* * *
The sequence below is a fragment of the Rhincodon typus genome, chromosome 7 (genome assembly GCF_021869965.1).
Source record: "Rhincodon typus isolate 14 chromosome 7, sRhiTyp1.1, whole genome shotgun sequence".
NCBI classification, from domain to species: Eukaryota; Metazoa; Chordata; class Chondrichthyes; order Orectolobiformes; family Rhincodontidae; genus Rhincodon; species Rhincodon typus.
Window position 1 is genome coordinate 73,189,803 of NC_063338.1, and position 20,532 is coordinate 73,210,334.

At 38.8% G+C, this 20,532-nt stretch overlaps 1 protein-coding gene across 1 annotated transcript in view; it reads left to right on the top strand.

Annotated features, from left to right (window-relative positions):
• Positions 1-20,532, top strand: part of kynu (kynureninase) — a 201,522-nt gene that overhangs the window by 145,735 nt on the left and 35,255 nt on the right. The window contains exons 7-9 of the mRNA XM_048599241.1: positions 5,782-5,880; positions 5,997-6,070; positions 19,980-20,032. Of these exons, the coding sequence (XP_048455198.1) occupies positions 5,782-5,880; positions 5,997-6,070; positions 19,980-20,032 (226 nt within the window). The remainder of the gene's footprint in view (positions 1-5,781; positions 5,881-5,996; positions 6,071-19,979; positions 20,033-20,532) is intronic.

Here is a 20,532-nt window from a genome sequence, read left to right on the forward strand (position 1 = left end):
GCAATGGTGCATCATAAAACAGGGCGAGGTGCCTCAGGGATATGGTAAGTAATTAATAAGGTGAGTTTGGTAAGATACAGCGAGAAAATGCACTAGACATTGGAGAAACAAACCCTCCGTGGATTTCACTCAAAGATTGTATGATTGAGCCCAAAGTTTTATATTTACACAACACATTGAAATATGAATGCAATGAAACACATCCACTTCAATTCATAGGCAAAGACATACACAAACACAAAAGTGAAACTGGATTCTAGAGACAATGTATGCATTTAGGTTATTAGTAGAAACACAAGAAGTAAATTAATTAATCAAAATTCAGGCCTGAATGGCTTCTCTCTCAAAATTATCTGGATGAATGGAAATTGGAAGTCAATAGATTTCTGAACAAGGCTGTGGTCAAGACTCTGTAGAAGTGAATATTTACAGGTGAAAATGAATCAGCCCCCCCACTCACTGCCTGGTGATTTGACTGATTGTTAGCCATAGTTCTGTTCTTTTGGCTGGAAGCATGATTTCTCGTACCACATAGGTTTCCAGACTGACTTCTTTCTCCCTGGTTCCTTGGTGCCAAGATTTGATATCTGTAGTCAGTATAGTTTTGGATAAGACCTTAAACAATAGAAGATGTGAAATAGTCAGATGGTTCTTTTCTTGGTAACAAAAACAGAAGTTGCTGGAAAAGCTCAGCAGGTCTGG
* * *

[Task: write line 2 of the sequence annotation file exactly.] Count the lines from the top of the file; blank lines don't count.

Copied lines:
Source record: "Rhincodon typus isolate 14 chromosome 7, sRhiTyp1.1, whole genome shotgun sequence".